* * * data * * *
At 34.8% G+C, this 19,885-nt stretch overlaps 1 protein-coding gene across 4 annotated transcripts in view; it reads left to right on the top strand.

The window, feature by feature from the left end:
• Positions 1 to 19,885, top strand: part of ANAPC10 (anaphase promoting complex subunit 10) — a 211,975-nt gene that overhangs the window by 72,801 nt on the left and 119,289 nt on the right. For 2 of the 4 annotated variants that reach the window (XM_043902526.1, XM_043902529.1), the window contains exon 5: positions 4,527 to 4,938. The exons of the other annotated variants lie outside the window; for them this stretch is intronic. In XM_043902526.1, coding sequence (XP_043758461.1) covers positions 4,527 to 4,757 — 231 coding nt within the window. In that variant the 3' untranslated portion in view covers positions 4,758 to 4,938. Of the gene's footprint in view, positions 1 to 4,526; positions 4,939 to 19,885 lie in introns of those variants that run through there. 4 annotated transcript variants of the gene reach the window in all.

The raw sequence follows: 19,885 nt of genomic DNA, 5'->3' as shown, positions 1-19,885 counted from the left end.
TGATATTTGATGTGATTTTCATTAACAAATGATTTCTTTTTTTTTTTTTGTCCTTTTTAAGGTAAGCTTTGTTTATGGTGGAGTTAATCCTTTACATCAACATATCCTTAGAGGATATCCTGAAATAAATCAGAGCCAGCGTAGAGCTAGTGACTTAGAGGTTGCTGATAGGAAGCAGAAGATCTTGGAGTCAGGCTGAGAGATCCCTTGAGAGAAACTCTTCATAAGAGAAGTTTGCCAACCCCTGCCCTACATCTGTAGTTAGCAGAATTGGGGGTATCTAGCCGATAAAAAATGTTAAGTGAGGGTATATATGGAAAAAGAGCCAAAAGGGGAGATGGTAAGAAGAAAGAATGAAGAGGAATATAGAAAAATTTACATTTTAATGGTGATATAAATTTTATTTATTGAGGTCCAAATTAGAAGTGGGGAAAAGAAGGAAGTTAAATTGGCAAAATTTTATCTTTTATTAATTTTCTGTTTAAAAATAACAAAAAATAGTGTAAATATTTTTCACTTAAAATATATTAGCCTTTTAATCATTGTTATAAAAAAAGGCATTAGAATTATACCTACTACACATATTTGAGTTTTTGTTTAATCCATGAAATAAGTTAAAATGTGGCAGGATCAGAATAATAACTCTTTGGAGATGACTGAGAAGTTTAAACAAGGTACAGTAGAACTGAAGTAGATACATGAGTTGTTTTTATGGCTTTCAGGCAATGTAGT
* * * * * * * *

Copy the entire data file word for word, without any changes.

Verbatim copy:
At 34.8% G+C, this 19,885-nt stretch overlaps 1 protein-coding gene across 4 annotated transcripts in view; it reads left to right on the top strand.

The window, feature by feature from the left end:
• Positions 1 to 19,885, top strand: part of ANAPC10 (anaphase promoting complex subunit 10) — a 211,975-nt gene that overhangs the window by 72,801 nt on the left and 119,289 nt on the right. For 2 of the 4 annotated variants that reach the window (XM_043902526.1, XM_043902529.1), the window contains exon 5: positions 4,527 to 4,938. The exons of the other annotated variants lie outside the window; for them this stretch is intronic. In XM_043902526.1, coding sequence (XP_043758461.1) covers positions 4,527 to 4,757 — 231 coding nt within the window. In that variant the 3' untranslated portion in view covers positions 4,758 to 4,938. Of the gene's footprint in view, positions 1 to 4,526; positions 4,939 to 19,885 lie in introns of those variants that run through there. 4 annotated transcript variants of the gene reach the window in all.

The raw sequence follows: 19,885 nt of genomic DNA, 5'->3' as shown, positions 1-19,885 counted from the left end.
TGATATTTGATGTGATTTTCATTAACAAATGATTTCTTTTTTTTTTTTTGTCCTTTTTAAGGTAAGCTTTGTTTATGGTGGAGTTAATCCTTTACATCAACATATCCTTAGAGGATATCCTGAAATAAATCAGAGCCAGCGTAGAGCTAGTGACTTAGAGGTTGCTGATAGGAAGCAGAAGATCTTGGAGTCAGGCTGAGAGATCCCTTGAGAGAAACTCTTCATAAGAGAAGTTTGCCAACCCCTGCCCTACATCTGTAGTTAGCAGAATTGGGGGTATCTAGCCGATAAAAAATGTTAAGTGAGGGTATATATGGAAAAAGAGCCAAAAGGGGAGATGGTAAGAAGAAAGAATGAAGAGGAATATAGAAAAATTTACATTTTAATGGTGATATAAATTTTATTTATTGAGGTCCAAATTAGAAGTGGGGAAAAGAAGGAAGTTAAATTGGCAAAATTTTATCTTTTATTAATTTTCTGTTTAAAAATAACAAAAAATAGTGTAAATATTTTTCACTTAAAATATATTAGCCTTTTAATCATTGTTATAAAAAAAGGCATTAGAATTATACCTACTACACATATTTGAGTTTTTGTTTAATCCATGAAATAAGTTAAAATGTGGCAGGATCAGAATAATAACTCTTTGGAGATGACTGAGAAGTTTAAACAAGGTACAGTAGAACTGAAGTAGATACATGAGTTGTTTTTATGGCTTTCAGGCAATGTAGT